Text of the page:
“There’s gold in them thar fleece!”

Jason returns with the Golden Fleece, shown on an Apulian red-figure calyx krater, ca. 340–330 BC

The California gold rush began on January 24, 1848 with the accidental discovery of gold in the water during the construction of Sutter’s sawmill. When President Polk announced the discovery later that year, it caused a national and international sensation and the “Forty-Niners” swooped down to begin sifting and panning for gold in the streams and rivers of California.

Gold has been associated with wealth and opulence throughout history. It is especially associated with gods and divinity and royalty. Gold coins protect people from hunger and poverty. Gold coins in the Tarot (Pentacles) deal with earthly, daily experiences related to work and endeavors that support our emotional and physical well-being.

Gold is mentioned in Greek mythology for examples as varied as King Midas, the Golden Fleece stolen by Jason which possessed the power of resurrection, and the Golden Apples of Hesperides. The Golden Apples bestowed immortality on whoever ate them. Gold has always been associated with the eternal, the unending, incorruptible and embracing powers of the divine. The color and shining quality of gold continues to be associated with the sun and the sacred masculine.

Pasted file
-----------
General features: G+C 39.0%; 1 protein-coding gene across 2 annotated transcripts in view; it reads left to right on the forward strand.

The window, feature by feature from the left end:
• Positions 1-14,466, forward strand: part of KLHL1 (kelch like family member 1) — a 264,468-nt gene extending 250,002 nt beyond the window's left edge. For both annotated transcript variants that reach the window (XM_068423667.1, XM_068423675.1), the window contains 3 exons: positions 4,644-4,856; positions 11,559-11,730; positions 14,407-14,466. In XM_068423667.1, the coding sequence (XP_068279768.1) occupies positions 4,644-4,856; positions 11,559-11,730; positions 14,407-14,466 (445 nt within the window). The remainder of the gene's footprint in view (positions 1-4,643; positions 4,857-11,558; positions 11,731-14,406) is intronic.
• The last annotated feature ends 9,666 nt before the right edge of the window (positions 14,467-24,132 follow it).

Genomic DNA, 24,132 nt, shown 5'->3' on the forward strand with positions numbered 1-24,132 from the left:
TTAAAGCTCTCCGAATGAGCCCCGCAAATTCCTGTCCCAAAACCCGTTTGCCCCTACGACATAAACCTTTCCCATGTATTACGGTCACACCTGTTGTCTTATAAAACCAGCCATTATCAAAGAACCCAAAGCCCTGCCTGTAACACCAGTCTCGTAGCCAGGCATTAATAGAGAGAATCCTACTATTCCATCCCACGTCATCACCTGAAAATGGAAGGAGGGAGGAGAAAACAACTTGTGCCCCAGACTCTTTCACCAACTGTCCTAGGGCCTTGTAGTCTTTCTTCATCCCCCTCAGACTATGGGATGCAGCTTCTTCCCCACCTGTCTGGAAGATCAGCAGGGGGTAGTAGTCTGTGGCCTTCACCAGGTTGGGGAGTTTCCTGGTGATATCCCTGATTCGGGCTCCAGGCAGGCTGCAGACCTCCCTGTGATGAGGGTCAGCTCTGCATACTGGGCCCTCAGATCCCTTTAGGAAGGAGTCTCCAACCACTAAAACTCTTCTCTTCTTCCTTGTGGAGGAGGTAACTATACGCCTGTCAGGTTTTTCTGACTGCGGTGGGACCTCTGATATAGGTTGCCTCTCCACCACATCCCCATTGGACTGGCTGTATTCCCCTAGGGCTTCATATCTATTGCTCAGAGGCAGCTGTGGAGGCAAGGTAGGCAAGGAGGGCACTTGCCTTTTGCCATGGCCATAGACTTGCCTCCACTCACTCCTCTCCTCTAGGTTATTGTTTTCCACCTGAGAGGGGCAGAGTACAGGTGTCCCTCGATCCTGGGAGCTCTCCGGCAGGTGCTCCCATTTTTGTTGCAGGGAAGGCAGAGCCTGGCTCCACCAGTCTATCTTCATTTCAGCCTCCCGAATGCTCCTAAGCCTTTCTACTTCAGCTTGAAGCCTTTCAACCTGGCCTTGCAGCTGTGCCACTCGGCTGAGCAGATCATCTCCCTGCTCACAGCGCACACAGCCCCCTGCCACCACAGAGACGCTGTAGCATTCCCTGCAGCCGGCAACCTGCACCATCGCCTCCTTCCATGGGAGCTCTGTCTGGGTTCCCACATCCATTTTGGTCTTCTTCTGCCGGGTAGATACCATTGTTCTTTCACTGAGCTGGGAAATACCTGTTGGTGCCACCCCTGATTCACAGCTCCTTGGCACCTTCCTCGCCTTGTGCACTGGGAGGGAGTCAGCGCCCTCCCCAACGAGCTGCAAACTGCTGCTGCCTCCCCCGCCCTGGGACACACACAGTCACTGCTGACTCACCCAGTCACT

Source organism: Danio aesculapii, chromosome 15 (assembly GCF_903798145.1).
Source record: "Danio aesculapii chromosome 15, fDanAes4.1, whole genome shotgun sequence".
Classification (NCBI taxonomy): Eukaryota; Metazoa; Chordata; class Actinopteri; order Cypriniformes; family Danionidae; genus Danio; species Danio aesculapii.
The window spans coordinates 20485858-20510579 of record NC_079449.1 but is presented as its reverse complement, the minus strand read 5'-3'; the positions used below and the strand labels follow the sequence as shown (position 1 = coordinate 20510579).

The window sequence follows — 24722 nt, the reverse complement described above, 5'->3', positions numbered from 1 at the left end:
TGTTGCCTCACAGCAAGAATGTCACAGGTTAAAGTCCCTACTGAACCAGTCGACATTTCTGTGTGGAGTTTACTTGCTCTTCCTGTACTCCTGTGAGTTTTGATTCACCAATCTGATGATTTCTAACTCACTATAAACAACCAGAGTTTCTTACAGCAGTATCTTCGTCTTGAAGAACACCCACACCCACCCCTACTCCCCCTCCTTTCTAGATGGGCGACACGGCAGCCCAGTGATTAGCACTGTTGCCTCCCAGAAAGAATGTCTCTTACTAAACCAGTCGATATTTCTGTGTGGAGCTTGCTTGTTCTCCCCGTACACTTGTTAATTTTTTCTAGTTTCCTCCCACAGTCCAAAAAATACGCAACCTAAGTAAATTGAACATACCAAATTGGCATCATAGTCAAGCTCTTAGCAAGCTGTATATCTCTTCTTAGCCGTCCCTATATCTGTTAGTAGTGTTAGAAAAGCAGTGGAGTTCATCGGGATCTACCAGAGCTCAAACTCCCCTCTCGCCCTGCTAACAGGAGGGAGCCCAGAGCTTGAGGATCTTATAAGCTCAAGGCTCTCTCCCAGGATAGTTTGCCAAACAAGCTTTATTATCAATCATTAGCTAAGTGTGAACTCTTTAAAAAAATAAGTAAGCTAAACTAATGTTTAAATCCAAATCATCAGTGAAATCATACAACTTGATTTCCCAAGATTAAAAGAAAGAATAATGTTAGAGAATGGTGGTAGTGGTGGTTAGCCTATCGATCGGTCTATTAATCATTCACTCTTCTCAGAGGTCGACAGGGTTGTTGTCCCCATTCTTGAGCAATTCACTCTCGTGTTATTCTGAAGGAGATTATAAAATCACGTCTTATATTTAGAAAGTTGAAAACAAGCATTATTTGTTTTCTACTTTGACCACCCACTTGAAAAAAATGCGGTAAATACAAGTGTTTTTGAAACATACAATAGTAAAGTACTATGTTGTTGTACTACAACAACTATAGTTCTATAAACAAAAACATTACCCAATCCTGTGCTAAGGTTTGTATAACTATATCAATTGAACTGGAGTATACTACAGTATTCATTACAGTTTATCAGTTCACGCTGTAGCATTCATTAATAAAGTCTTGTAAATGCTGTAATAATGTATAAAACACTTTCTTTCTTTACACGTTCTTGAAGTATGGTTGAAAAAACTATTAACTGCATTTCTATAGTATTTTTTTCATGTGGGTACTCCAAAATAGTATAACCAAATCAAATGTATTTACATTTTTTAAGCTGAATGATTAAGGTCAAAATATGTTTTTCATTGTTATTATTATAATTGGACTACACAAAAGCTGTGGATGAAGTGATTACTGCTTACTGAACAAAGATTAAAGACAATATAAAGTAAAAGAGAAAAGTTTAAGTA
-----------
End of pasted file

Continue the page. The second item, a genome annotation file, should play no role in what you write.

There is a fascinating connection between the Golden Fleece and the California gold rush. A widespread interpretation relates the myth of the Golden Fleece to a method of washing gold from streams, which was well attested from c. 5th century BC in the region of Georgia to the east of the Black Sea. (The myths of the Golden Fleece say that the Fleece was kept in Colchis, i.e. the modern Georgia in Eastern Europe.) Sheep fleeces, sometimes stretched over a wood frame, would be submerged in the stream and gold flecks borne down from upstream would collect in them. The fleeces would be hung in trees to dry before the gold was shaken or combed out. Collecting gold flecks from the rivers was what the Forty-Niners would do in California, often using pie pans to swirl the water in and then pour through filters–the same idea as the sheep fleeces.

Gold represents the best in us but also brings out the worst in people. Legends of Aztec and Inca gold drove the Conquistadores to seize the Native American empires. Jealousy and Greed, simmering beneath the surface of our emotions, are brought out into the open when we see someone else has something–such as gold–that we want for ourselves.

Click here to read more about folklore associated with gold.

The Fool, one of the Major Arcana of the Tarot, shows a golden sky that the pilgrim is stepping off into. He trusts that the universe will protect and shield him from exterior evil as well as from his own worst instincts.

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